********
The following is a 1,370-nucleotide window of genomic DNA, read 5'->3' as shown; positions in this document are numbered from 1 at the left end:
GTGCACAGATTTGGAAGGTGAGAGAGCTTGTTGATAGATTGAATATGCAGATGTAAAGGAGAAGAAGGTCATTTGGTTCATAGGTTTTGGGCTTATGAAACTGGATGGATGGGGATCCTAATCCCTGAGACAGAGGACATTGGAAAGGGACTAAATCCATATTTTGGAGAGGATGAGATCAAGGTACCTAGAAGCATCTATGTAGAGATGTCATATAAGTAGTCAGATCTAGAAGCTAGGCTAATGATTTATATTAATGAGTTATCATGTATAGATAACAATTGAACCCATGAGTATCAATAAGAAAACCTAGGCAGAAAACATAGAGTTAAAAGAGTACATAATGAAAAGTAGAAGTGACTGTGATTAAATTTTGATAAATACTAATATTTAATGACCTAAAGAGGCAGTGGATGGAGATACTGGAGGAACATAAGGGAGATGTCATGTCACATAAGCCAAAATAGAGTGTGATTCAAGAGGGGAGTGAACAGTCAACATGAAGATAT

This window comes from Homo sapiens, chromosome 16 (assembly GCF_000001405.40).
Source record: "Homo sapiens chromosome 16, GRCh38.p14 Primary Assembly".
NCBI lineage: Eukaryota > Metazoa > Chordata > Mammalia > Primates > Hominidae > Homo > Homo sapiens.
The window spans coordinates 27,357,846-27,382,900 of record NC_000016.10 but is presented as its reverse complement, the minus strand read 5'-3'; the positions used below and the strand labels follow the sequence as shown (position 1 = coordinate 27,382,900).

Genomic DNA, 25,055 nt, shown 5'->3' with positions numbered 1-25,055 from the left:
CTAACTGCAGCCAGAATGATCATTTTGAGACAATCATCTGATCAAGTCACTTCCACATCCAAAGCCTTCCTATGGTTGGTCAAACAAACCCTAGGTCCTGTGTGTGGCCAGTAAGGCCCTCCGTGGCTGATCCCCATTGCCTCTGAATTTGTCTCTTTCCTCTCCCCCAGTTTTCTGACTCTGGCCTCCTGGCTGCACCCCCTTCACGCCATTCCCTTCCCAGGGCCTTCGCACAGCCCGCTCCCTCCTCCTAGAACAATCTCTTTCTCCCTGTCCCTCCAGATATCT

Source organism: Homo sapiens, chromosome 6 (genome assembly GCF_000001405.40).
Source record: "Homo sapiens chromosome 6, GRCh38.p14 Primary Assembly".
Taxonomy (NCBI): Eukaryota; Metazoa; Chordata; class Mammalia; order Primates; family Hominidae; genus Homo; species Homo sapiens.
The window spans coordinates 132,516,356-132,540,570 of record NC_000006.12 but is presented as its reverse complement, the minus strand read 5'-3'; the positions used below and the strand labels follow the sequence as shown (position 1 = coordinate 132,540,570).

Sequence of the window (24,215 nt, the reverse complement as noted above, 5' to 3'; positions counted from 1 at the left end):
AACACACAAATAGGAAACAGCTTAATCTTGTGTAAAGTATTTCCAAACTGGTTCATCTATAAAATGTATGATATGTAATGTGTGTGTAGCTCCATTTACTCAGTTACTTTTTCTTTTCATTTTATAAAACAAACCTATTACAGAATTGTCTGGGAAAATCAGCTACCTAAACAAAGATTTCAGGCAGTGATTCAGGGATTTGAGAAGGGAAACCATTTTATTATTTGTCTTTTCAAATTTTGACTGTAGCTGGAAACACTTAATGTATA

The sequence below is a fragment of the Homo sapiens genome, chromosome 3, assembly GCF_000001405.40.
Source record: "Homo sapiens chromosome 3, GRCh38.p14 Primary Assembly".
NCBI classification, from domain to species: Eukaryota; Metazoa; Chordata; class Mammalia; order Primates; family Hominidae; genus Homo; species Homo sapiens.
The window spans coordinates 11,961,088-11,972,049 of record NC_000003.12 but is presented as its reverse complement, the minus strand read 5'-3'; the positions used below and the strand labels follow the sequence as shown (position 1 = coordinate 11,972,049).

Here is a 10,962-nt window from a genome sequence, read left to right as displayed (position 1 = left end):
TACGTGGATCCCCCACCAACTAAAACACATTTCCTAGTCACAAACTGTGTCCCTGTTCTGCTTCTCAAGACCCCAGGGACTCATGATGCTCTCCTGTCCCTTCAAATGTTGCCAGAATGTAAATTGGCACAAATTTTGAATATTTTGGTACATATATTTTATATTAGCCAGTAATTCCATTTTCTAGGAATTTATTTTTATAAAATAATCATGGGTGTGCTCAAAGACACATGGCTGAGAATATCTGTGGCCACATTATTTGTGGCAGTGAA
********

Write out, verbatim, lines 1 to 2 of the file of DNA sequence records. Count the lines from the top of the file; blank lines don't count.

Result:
The following is a 1,370-nucleotide window of genomic DNA, read 5'->3' as shown; positions in this document are numbered from 1 at the left end:
GTGCACAGATTTGGAAGGTGAGAGAGCTTGTTGATAGATTGAATATGCAGATGTAAAGGAGAAGAAGGTCATTTGGTTCATAGGTTTTGGGCTTATGAAACTGGATGGATGGGGATCCTAATCCCTGAGACAGAGGACATTGGAAAGGGACTAAATCCATATTTTGGAGAGGATGAGATCAAGGTACCTAGAAGCATCTATGTAGAGATGTCATATAAGTAGTCAGATCTAGAAGCTAGGCTAATGATTTATATTAATGAGTTATCATGTATAGATAACAATTGAACCCATGAGTATCAATAAGAAAACCTAGGCAGAAAACATAGAGTTAAAAGAGTACATAATGAAAAGTAGAAGTGACTGTGATTAAATTTTGATAAATACTAATATTTAATGACCTAAAGAGGCAGTGGATGGAGATACTGGAGGAACATAAGGGAGATGTCATGTCACATAAGCCAAAATAGAGTGTGATTCAAGAGGGGAGTGAACAGTCAACATGAAGATAT